Cloning and biotechnology offer significant potential for genetic advancement in food animals, but the technologies also have the potential for generating controversy, misunderstanding and fear among the public.  

To provide consumers with scientific information to help them weigh the risks and potential benefits of the new technologies, The Council for Agricultural Science and Technology (CAST) will be releasing a new Issue Paper--Animal Productivity and Genetic Diversity: Cloned and Transgenic Animals--next week. Dr. Robert Wall, of the Agricultural Research Service's Animal and Natural Resources Institute, Beltsville, Maryland, led the eight-member Task Force in a review of the complexities surrounding the issue. Topics addressed include cloning farm animals for breeding and direct food consumption; disease resistance in transgenic animals; and the use of transgenics for improved food safety and quality, decreased environmental impact, and increased potential efficiency.

The new publication, Part 8 of a 9-part CAST series titled "Animal Agriculture's Future through Biotechnology," will be released next Thursday, August 20, 2009, at the "2009 Transgenic Animal Research Conference" in Lake Tahoe, California. Task Force Author Dr. Elizabeth Maga, University of California, Davis, will introduce the paper. This Issue Paper also will be introduced at three venues in Washington, D.C. on Monday,   September 28, 2009. Those presentations, titled "Divide and Multiply: Cloned and Transgenic Animals," will be led by Task Force Chair Dr. Robert Wall and CAST Executive Vice President Dr. John Bonner at the following locations:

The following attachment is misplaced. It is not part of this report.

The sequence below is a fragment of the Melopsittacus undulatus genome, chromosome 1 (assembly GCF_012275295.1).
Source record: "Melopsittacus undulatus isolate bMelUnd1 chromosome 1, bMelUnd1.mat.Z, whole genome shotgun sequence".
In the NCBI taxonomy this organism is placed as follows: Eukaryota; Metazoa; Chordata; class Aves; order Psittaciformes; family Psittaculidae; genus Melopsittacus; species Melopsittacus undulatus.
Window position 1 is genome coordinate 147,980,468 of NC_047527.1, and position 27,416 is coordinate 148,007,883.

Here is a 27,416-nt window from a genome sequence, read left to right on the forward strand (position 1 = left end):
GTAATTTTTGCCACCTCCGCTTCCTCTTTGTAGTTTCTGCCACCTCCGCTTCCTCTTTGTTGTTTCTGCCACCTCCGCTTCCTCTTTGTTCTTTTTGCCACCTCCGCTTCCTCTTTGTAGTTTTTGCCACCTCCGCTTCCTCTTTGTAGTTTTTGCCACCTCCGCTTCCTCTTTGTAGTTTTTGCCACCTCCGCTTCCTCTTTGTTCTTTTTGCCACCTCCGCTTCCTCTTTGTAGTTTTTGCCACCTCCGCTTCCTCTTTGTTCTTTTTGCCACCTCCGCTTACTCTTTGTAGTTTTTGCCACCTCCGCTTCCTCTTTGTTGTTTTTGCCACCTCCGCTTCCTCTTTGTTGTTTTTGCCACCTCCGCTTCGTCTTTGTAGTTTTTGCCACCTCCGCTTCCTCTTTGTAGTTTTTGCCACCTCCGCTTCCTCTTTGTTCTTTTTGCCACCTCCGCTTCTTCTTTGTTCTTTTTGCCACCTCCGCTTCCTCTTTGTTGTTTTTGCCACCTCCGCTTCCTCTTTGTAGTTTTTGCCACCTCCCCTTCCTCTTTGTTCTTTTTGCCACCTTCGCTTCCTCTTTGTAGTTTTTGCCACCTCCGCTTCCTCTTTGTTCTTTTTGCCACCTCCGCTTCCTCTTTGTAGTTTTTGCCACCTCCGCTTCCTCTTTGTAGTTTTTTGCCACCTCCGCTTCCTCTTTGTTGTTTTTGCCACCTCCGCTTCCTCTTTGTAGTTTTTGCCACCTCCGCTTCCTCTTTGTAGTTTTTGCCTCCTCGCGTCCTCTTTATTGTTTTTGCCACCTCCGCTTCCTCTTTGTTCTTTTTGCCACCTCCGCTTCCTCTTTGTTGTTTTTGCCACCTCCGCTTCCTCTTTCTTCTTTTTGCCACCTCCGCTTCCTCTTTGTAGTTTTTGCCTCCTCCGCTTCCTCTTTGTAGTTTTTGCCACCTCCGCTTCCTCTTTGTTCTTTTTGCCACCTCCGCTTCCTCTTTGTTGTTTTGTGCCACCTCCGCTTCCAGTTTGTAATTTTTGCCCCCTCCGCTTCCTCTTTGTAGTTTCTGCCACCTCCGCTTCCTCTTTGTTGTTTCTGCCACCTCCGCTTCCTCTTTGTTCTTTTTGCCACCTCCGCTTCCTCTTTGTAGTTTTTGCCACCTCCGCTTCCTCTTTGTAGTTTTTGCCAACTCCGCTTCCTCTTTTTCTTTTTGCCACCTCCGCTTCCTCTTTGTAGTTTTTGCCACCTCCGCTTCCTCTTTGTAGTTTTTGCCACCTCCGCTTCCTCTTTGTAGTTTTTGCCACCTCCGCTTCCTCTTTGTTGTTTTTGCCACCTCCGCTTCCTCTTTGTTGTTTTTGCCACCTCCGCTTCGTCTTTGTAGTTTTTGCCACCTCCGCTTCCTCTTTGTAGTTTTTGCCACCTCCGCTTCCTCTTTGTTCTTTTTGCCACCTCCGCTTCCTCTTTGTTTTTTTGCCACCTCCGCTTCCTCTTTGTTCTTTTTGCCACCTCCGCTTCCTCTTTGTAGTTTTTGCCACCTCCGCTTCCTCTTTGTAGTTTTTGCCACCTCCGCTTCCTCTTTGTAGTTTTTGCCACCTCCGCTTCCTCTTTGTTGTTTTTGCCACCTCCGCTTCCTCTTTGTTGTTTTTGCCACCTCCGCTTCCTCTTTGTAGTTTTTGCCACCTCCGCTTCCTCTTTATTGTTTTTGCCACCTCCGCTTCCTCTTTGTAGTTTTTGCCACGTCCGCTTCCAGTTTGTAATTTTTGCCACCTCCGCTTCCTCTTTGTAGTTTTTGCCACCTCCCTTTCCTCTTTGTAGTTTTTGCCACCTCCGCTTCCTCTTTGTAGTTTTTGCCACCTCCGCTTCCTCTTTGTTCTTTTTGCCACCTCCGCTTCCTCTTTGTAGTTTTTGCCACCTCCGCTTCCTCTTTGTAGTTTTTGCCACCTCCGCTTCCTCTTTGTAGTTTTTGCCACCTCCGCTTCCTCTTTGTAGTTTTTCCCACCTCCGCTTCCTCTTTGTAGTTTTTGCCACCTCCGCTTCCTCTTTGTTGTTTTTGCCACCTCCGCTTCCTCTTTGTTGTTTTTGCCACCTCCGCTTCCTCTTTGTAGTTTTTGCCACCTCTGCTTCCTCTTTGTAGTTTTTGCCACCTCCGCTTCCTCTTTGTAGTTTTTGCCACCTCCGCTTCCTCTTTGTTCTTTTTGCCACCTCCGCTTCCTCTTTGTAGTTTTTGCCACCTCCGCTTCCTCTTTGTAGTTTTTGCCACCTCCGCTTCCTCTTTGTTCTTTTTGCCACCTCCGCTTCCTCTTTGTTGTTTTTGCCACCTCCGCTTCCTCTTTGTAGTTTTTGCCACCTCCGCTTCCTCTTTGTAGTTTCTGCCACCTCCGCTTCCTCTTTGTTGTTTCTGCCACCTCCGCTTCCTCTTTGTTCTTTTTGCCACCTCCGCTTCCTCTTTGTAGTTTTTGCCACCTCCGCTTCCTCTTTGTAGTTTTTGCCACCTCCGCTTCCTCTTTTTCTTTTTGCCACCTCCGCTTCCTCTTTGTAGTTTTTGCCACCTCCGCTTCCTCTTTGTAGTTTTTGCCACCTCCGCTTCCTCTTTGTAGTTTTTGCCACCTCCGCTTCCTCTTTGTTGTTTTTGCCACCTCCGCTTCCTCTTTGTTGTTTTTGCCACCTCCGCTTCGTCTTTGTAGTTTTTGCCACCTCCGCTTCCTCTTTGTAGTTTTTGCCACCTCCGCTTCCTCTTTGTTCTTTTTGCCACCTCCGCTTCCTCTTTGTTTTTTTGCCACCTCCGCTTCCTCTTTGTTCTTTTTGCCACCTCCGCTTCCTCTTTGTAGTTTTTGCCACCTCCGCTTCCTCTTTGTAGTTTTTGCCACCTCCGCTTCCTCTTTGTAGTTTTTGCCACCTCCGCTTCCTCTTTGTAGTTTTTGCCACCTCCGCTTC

• USDA, "Diverse Voices in Agriculture" Series 107-A WhittenBuilding, 9:15-10:00 am.
  • National Coalition for Food and Agricultural Research (NC-FAR), Lunch~N~Learn" Seminar Series 1302 LongworthBuilding, 12:00 noon-1:00 pm
  • Biotechnology Information Organization (BIO)
    1201 Maryland Ave., SW, Ste. 900
    , 2:00-3:00 pm

Beginning August 20, 2009, the full text of the paper Animal Productivity and Genetic Diversity: Cloned and Transgenic Animals (Issue Paper 43, 16 pp.) will be available on line from CAST without charge online

Hard copies of the report also will be available, with shipping and handling fees, by calling   515-292-2125.